The Dottery is a tale of dotters before they are born. In this series of prose poems you meet their would-be-mutters, the buoys they will know, their inner warden, and the mutterers who cannot have them. The Dottery itself is a sort-of pre-purgatory, a finishing school for the fetal feminine. The five sections correspond to the conceptual set-ups interrogated within. In “wound,” The Dottery is described, as are its inhabitants and their difficulties. In “Dual,” a gender binary is introduced and (hopefully) eviscerated. “Triage” establishes the issues that plague both the dotters and those who would bring them out into the world—specifically into the idea of America (I’m Erica and I can prefer a hummer to the rose parade”). In “Fear,” failed dotters (out in the world) are described in obit fashion. Finally, in “Thief” one mutterer recounts how she stole her dotter (“a snatched piece”) to become a mutter and chronicles both her desires and regrets.
Contemporary science asserts that environment affects human life just as much as DNA; 'The Dottery' asserts that western culture interrogates women even before they emerge from the womb. This collection, perhaps fantasy, perhaps closer to garish reality than readers would like to admit, teaches that non-judgmental love is the one (flawed) redemption. In a last Mutter/Dotter interaction, Kaschock writes: 'When it is time to go I offer my hand. She wraps it in a napkin, tucks it into her pocket.' This is a long moan for love, and readers must accept its laced, metallic sweetness.
A lot of fun to read. Kaschock captures the truth of how we come to terms with our masks—imperfectly.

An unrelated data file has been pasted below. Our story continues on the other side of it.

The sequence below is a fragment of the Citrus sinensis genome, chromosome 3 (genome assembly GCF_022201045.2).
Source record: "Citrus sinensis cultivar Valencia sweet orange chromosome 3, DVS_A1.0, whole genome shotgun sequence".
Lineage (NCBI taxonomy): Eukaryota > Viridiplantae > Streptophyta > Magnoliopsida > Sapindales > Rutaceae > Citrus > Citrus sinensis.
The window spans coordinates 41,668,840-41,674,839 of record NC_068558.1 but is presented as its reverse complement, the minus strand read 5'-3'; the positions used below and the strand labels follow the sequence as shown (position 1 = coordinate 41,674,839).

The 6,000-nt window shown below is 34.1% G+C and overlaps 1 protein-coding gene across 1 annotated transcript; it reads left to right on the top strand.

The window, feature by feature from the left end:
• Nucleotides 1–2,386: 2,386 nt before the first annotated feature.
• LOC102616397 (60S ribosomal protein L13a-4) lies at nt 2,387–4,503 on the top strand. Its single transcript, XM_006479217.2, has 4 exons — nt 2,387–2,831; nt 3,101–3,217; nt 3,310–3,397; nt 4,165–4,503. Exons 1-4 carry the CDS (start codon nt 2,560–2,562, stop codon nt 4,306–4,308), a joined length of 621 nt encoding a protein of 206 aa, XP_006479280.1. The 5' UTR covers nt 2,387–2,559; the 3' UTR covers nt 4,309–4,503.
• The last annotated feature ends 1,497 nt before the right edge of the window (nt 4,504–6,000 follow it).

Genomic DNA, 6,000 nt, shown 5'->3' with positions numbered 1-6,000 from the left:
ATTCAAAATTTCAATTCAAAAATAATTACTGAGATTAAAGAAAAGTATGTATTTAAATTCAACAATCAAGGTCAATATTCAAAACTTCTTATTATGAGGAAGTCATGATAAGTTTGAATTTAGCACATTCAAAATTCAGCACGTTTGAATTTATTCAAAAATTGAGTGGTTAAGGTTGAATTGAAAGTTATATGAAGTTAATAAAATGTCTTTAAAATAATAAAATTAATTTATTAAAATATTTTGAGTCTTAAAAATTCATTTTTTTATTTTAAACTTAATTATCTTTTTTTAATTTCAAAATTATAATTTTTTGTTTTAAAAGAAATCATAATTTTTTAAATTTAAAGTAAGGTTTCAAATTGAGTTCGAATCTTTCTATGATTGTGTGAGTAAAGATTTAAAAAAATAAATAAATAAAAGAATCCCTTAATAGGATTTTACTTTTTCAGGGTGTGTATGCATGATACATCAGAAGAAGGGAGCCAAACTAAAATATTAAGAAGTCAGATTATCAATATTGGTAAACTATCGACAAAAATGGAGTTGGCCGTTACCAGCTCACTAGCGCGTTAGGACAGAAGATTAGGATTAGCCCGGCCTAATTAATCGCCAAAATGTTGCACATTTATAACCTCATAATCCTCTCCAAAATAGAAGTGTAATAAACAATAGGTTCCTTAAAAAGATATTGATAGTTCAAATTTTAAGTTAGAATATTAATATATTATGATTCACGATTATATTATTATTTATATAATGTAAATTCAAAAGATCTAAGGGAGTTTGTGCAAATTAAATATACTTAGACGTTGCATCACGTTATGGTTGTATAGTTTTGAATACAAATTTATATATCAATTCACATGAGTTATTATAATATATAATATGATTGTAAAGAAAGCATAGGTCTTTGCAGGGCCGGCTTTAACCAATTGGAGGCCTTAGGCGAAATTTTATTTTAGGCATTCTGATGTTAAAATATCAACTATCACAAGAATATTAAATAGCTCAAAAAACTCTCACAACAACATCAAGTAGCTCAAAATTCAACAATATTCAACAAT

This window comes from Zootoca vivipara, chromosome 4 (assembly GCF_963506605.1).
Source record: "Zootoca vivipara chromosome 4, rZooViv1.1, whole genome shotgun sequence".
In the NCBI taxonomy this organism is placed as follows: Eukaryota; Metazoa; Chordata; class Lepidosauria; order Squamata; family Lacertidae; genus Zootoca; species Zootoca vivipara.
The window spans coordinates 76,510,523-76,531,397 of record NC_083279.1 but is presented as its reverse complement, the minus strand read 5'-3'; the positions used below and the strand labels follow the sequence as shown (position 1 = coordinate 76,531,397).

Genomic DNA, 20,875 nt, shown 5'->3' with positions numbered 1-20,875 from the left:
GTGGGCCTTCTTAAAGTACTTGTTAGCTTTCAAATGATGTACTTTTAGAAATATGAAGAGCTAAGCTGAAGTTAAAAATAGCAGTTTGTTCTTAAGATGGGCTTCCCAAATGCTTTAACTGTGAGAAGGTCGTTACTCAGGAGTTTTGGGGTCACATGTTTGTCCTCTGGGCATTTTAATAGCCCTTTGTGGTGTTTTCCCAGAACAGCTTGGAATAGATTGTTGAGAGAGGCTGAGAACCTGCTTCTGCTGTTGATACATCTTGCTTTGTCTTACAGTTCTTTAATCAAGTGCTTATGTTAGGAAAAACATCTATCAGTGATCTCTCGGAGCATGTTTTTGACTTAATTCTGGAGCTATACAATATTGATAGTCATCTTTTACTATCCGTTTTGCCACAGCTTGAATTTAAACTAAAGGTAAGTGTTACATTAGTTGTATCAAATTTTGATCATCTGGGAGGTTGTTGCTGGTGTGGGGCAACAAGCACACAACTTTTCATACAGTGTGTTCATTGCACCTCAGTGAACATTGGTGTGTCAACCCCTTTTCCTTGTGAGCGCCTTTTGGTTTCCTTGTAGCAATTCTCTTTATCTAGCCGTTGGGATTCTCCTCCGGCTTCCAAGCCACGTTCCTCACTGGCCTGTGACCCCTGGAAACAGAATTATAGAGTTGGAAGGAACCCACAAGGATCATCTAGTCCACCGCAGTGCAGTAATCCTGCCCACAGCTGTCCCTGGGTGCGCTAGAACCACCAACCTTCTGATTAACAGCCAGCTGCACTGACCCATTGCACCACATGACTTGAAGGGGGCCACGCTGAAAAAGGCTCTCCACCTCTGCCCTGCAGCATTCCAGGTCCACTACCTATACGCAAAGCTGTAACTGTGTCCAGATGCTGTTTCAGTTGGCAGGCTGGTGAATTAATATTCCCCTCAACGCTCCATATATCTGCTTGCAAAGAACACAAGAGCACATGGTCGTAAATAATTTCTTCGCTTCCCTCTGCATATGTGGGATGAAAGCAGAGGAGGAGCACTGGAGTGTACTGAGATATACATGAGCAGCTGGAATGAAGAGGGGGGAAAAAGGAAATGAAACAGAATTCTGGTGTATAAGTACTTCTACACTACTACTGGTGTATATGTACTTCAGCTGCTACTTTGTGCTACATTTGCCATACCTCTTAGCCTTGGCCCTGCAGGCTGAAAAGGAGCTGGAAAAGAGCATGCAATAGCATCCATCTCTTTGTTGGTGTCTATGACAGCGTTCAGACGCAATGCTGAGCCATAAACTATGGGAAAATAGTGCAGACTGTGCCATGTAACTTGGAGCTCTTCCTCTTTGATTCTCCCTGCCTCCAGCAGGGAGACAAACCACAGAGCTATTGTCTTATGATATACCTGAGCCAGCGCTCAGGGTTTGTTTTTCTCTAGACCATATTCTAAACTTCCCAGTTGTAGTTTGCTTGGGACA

Inventive and exhilarating, Kirsten Kaschock's The Dottery tells the story of mutters and dotters in fresh, bracingly original language. Dolls, surrogates, goldie (who 'was lock, lock, locked') and mannequins play out this keen allegory of gender in ways that are both astonishing and terrifying. Kaschock is an alchemist—you will be changed.
The Dottery is a living book of confrontational, formally inventive risks. Reading it is to become a believer in the relational, permeable body and not get hung up on whether or not that body is human before we decide to love it, to touch it, to accept that it may create us, then kill us, then feel the wound in its own side.
Irreverent, irrepressible, and intelligent, The Dottery subjects the identity we call 'daughter' to a deeply feminist skepticism. Yet Kaschock's slightly loony allegories and mocking manifestoes belie a deep tenderness for the wounds dealt to women by sex and gender. Dear dotters, mutters, buoys, and men, you won't regret entering The Dottery, though you won't leave unscathed.
Kirsten Kaschock is the author of two previous books of poetry: Unfathoms and A Beautiful Name for a Girl. She is also the author of a novel, Sleight, and the chapbook WindowBoxing. Kaschock teaches at Drexel University and lives in Philadelphia, Pennsylvania.learn more